Baillie’s constant theme during our meeting is that he wants fans to understand that the game isn’t vaporware. The technology’s in place to do some cool stuff, but understandably, showing the community all the raw information may scare some people off, and it’s a legitimate concern. When you talk to Baillie or read his devblog, you’ll notice he can get scary deep in terms of mechanics. There’s a lot of real-world demand for some of the planned systems, which kind of reminds me of Mortal Onlinein that you can actually learn some interesting stuff about making things in real life, but it’s not something everyone wants to do. In fact, I think it scares some people away.

This is where you, the community come in. I’m told that about two weeks from now, Novaquark will have forums for people to introduce their characters, build their alliances, and talk about what they want from the game. Baillie’s pretty flexible about specifics, but don’t think Novaquark will be a slave to the community. For example, if players wanted realistic solar systems based around a sun, Novaquark knows it would need to start with making heavenly bodies move at all. As another example, if LUA based AI programming is something the community dislikes, that might be a big problem — because the devs really do want it. However, they would be willing to simplify it to the point that people may not recognize LUA’s being used.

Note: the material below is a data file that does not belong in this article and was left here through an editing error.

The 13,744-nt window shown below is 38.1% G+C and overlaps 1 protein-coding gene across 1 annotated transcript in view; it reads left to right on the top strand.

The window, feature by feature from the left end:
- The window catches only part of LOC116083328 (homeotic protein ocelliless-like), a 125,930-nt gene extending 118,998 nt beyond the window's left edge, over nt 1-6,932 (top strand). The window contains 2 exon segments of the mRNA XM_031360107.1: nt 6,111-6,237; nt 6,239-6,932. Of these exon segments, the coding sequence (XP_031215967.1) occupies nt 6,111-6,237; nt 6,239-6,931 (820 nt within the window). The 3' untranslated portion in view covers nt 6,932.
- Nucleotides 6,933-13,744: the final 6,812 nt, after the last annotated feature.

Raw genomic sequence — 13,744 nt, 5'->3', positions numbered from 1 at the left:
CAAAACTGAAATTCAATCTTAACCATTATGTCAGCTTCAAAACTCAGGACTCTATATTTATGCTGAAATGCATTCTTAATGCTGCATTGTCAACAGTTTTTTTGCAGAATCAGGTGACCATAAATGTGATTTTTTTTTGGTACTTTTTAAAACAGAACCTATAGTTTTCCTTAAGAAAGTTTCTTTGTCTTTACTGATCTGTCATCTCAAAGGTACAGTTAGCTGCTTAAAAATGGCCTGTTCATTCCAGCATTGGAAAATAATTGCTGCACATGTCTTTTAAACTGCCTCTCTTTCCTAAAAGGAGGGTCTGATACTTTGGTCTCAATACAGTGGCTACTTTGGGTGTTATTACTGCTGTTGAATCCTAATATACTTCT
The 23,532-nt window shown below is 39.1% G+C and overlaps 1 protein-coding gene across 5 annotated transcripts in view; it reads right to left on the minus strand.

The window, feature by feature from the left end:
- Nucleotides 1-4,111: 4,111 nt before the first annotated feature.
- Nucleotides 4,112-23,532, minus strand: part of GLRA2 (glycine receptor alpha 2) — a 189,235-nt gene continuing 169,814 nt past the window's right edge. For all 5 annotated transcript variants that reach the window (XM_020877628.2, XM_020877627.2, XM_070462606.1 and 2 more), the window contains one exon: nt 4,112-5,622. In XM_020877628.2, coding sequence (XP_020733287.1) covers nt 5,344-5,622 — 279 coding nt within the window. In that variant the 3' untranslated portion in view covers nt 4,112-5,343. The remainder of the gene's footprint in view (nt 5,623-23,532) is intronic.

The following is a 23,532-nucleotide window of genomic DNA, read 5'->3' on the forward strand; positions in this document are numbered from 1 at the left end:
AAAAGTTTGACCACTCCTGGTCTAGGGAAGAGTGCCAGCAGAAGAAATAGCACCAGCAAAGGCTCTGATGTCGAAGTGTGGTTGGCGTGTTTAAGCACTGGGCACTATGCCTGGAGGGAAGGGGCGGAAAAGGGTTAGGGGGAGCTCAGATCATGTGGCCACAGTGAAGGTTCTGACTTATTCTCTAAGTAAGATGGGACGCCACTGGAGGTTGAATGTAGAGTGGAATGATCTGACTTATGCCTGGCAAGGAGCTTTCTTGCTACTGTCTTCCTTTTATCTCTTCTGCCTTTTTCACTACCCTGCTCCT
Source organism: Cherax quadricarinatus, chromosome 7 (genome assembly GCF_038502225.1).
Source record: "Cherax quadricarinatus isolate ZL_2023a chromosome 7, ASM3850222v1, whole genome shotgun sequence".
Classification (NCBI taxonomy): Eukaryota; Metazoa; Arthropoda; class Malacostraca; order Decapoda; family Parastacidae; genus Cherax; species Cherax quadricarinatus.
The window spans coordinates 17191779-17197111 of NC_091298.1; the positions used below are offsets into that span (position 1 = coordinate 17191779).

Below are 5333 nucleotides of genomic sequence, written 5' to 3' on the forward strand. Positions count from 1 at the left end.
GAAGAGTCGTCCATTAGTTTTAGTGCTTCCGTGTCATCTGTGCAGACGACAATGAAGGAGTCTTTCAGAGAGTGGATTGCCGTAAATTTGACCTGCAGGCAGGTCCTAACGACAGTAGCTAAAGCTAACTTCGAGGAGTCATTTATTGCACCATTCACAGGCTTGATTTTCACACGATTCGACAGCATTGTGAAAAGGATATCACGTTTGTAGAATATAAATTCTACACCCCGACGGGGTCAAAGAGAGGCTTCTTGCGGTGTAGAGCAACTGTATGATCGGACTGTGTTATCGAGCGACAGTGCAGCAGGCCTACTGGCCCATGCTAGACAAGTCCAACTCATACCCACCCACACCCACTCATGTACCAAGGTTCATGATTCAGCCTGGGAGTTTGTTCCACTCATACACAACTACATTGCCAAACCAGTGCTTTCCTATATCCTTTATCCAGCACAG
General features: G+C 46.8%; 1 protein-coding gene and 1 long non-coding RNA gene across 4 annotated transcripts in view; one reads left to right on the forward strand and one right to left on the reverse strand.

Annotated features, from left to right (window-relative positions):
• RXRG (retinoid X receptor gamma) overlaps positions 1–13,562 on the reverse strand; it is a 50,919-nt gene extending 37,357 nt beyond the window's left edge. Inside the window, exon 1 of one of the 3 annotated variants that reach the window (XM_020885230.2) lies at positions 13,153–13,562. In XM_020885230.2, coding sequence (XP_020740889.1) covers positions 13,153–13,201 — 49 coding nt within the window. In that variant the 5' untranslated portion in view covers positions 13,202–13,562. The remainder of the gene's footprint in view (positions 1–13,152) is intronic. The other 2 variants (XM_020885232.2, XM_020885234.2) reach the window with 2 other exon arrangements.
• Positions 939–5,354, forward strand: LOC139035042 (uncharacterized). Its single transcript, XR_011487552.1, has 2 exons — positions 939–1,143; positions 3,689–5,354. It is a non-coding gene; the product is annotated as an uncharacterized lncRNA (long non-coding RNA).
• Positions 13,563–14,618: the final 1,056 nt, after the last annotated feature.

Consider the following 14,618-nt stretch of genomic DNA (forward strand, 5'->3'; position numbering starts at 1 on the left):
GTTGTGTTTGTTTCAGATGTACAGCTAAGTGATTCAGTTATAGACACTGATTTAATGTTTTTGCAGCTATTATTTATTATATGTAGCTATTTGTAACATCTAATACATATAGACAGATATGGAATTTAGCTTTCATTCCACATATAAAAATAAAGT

The problem, though, is the same for anything that relies on player-made content: quality vs. quantity. And Dual Universe needs big communities to make its various systems work. At the moment, there’s no plan for developers to create some kind of quest or event content beyond a tutorial experience. If, like a PvE RUST server, people just build, get bored, and walk away, the game will suffer. If the PvP folks have no one to PvP, they’ll leave too.

However, as in Worlds Adrift, vehicles have physics and need to be balanced. As in Landmark, there’s plenty to build. But there are also multiple planets you can fly between, on or off a ship, without seeing a loadscreen, and that’s harder to find in an MMO. There’s enough there to at least catch builders’ attention, and there are safe zones for them to experiment in. There may be talk about survival mechanics and breeding, but ignore those for now. They’re down the line, like combat. Try to see the game for what it is now, and get ready to voice your opinion on the direction the game may take. Novaquark’s got its tech nearly down and is clearly listening to fans.

Massively Overpowered is on the ground in Los Angeles, California, for E3 2016, bringing you expert MMO coverage on The Elder Scrolls Online, Black Desert, and everything else on display at this year’s Electronic Entertainment Expo!